Alberta, Canada
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Arctic Fox
Alopex lagopus
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General Description

By Gustave J. Yaki

The Arctic or White Fox is a small, terrier-sized species that occupies all of the tundra regions of the northern hemisphere. As well as the mainland, it also occurs on all remote, off-shore, arctic islands, having crossed to them on the ice or on drifting ice-pans. It has been seen wandering within two degrees of the north pole.

In Canada, besides the Yukon, Northwest Territories and Nunavut, Arctic Foxes also extends south to the treeline across northern Saskatchewan, Manitoba, around the shores of Hudson and James Bays and through the Ungava region of Quebec to coastal Labrador. Occasionally they get carried on drifting ice-floes to northern Newfoundland, Anticosti Island and Cape Breton.

This species is not part of Alberta's normal fauna. They rarely occur -- and only in the extreme northeastern corner of this province in the vicinity of Fort Chipewyan on Lake Athabasca. Perhaps they have followed the migrating Barren-ground Caribou into the boreal forest. Some may wander here in years when the lemming population collapses.

As is the case with many other creatures living in arctic regions, the Arctic Fox has short legs, rounded head, short ears and a blunt nose, thus reducing the overall surface area exposed to the cold. The long bushy tail does double duty, also serving as a protective covering when sleeping. The soles of its feet are furred.

In summer, their coat colour is brownish. In winter, most become pure white except for their black nose and yellow eyes. Individuals in coastal regions develop a bluish-coloured coat, varying from pearl grey to almost blue black, to be better camouflaged amongst the boulders along shorelines.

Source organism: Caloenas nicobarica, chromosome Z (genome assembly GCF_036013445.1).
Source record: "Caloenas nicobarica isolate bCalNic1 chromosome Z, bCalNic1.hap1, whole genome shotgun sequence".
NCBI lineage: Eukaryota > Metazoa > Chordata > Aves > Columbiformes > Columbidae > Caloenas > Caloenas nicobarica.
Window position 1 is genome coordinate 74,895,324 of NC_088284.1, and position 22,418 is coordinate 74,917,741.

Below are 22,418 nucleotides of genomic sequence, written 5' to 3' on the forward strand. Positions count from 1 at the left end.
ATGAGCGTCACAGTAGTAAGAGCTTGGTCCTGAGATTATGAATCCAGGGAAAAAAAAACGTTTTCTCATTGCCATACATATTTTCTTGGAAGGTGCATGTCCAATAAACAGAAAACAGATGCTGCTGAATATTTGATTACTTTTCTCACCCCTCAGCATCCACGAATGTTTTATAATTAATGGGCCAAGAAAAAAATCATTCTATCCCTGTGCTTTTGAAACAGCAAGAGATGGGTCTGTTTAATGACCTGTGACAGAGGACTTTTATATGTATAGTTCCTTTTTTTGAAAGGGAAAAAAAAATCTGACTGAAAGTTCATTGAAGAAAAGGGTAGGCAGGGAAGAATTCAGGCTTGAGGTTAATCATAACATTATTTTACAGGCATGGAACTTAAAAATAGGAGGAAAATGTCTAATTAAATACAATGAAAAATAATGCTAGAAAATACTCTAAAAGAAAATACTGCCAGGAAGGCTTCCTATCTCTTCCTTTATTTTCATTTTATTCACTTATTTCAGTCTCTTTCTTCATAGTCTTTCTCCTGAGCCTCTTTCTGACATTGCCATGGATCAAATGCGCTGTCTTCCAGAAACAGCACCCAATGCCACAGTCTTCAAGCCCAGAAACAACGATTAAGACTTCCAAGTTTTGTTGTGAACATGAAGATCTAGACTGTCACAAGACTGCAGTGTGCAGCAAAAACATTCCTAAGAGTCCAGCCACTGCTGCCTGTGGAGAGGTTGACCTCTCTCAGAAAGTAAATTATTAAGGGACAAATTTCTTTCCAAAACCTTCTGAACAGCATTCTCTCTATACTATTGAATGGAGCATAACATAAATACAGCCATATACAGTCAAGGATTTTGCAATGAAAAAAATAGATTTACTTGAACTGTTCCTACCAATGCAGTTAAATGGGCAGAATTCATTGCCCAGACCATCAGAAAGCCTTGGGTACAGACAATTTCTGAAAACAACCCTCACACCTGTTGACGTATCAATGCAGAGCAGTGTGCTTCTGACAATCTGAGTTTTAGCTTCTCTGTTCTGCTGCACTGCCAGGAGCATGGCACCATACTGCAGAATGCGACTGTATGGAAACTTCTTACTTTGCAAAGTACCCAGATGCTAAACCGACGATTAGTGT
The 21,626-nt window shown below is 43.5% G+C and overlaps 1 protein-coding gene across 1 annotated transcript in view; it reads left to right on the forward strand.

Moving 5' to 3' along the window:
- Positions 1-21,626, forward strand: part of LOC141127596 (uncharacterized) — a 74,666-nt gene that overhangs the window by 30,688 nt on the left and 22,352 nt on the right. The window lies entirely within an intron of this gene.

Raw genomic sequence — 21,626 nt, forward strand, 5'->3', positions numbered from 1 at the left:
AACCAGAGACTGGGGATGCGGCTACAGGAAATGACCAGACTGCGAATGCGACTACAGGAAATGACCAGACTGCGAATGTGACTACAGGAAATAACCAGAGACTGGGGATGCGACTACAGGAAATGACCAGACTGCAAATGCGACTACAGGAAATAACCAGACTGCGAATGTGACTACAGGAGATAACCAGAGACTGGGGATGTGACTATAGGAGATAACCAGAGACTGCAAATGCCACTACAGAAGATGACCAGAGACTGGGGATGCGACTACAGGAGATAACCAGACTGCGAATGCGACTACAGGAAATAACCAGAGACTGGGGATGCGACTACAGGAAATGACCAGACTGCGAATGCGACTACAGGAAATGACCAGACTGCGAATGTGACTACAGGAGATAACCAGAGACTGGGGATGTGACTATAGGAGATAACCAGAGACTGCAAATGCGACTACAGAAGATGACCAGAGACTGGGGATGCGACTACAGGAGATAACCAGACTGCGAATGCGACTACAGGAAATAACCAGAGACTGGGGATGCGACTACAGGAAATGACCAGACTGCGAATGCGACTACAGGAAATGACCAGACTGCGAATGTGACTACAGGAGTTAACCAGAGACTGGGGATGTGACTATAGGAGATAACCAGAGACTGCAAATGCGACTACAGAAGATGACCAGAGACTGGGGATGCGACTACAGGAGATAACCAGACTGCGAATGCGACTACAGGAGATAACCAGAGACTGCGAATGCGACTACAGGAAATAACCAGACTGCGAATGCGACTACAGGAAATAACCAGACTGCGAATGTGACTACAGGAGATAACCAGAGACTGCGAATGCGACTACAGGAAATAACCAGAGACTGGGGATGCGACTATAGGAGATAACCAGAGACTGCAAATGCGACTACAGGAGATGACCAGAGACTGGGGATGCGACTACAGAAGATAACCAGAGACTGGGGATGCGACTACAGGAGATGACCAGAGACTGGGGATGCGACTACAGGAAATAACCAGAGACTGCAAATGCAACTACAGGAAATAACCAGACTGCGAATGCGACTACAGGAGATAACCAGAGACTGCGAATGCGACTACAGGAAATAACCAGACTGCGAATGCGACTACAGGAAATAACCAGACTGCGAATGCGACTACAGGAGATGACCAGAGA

The long, thick winter coat make these animals seem much larger than they actually are. While the average total body length is 886 mm (35 in), of which their tail measures 317 mm (12.5 in), adult males only weigh 3.5 kg (7.7 lb). Females are noticeably smaller, weighing on average only 2.9 kg (6.4 lb).

Over most of its range the Arctic Fox subsists mainly on lemmings. They are able to detect these in their nests below the snow with their keen sense of smell. They can also locate carrion from great distances. Following Polar Bears and Gray Wolves allows them to garner the remains of seals or caribou. In winter, they will pursue Arctic Hare and ptarmigan. Summer is the season of greatest abundance. Not only do they feed on Arctic Ground Squirrels, the eggs and young of ground-nesting birds and flightless ducks and geese, they also provide for their own future winter needs by stock-piling surpluses on the permafrost. They are wise enough to avoid the nests of Snowy Owls and Peregrine Falcons. The coastal foxes eat mulluscs, crabs, sea-urchins and fish stranded in tide-pools. They become quite adept at climbing cliffs to get at nesting seabirds and their eggs.

In winter, Arctic Foxes seek shelter by tunneling into a snow bank. In summer, they dig dens in the frost-free, south-facing slopes of eskers or river banks. Often there are over a dozen entrances and exits and connecting tunnels. The same dens are used by generations of foxes. Each year only a portion of the excavated area is used to rear the young. Home ranges of a pair, when the fox populations is high, varies between 16 to 27 sq. km (6.2 to 10 sq. mi);

Dramatic populations collapses occur amongst the lemming-feeding foxes every three to five years, after the disappearance of their main dietary item. It is then that some of the survivors make spectacular migrations, with individuals appearing up to 1,300 km (800 mi) from their usual habitat.

Normally Arctic Foxes are solitary, but at the onset of the breeding season, from mid-February to late April, this changes. The pairs, which are monogamous, dig the snow out of their natal tunnel entrances in late March. The gestation period varies from 49 to 57 days. Most young are born between mid-May and mid-June. Litter size varies. It is dependent upon the food supply. In years when food is super-abundant, the vixen may give birth to as many as 27 young. In low lemming years, litters are small or only a few pairs breed. The babies are helpless, blind and deaf, weighing about 57 g (2 oz) at birth. They grow quickly. At two to four weeks they make their first appearance at the den mouth and are also weaned then. They may be moved to another den in mid-summer. After a short period of being supplied with solid food, they are abandoned, at which time they disperse. Those that survive the winter reach sexual maturity at about nine to ten months of age..

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Where to find Arctic Foxes in Alberta   

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